Here are a couple more of the pieces I tried, hugging silver metal clay around large copper sheet washers. I get the construction part of the process (where the silver is the potentially tricky part) but I’m clearly still trying to figure out the best finishing methods (with the copper).
The piece on the left was treated much like the one in my previous post. I did let it sit in the pickle a few hours longer as I worked on other pieces. There was still some firescale to grind off before I torched it to produce a range of heat-reaction colors. (It did take a bit less grinding than with the piece in my last post.)
The piece on the right is shown basically straight from the kiln. The red color, on the side that faced down on the kiln shelf, is closer to what I had been expecting for most of these pieces. I liked that red and didn’t want to do anything that might affect it.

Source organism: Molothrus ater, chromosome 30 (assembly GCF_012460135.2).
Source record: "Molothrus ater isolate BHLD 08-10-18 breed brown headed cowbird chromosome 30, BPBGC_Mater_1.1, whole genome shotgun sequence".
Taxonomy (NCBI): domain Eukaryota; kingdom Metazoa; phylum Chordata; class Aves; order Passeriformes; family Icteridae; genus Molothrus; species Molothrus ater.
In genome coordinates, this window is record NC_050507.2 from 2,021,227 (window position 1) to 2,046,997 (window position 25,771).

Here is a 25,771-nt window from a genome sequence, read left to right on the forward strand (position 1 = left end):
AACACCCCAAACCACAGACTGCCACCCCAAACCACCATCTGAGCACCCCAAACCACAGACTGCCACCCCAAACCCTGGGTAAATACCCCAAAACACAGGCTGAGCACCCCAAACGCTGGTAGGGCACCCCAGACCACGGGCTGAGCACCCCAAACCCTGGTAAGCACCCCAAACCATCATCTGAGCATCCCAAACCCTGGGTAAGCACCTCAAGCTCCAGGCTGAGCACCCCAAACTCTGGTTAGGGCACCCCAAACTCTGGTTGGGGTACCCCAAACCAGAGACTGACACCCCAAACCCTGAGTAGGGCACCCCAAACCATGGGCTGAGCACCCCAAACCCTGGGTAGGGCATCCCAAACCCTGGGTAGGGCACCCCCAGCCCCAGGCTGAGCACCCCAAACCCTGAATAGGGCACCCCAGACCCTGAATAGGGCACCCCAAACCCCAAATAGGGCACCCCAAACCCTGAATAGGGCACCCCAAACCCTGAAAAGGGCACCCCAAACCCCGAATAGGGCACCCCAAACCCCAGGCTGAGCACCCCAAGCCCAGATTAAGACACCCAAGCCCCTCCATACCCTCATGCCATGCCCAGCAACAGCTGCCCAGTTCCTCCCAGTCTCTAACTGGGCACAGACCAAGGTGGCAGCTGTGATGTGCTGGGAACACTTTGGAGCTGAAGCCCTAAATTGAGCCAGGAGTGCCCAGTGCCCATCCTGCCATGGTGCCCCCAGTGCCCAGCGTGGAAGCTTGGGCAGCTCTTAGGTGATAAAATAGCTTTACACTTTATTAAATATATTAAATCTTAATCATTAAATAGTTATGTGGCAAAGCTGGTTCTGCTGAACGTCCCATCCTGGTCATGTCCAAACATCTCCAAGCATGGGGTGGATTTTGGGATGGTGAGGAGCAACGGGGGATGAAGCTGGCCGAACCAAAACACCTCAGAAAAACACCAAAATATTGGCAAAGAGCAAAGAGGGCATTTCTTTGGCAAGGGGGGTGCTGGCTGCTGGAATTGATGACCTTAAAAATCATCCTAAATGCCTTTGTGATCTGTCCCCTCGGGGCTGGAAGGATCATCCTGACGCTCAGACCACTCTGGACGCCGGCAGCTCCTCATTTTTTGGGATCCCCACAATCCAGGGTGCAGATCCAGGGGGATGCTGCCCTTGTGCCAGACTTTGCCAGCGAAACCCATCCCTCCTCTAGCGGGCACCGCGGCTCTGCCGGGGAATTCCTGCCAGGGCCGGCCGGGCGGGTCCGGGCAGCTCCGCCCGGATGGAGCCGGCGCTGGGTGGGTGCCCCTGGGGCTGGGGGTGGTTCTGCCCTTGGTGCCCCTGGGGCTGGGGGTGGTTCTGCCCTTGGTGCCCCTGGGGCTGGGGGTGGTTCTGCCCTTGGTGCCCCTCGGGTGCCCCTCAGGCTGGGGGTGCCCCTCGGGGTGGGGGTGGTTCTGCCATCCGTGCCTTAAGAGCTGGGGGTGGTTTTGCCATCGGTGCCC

This second photo shows the “backs” of both those pieces. The one that’s red on the front, with the semi-circle of silver, had been very black on the back (also, as expected). This shot shows what it’s like after I’ve ground almost all of that off. (I didn’t quite finish the job because I had to get them off to a friend who’s photographing them for another purpose … more on that in a later post.)
The piece to the left shows what can happen on the back of one with the torch-activated patina. It has a range of colors too, but they are darker, and with a rougher texture to them: a somewhat different look from what’s on the “front” but very interesting in its own way.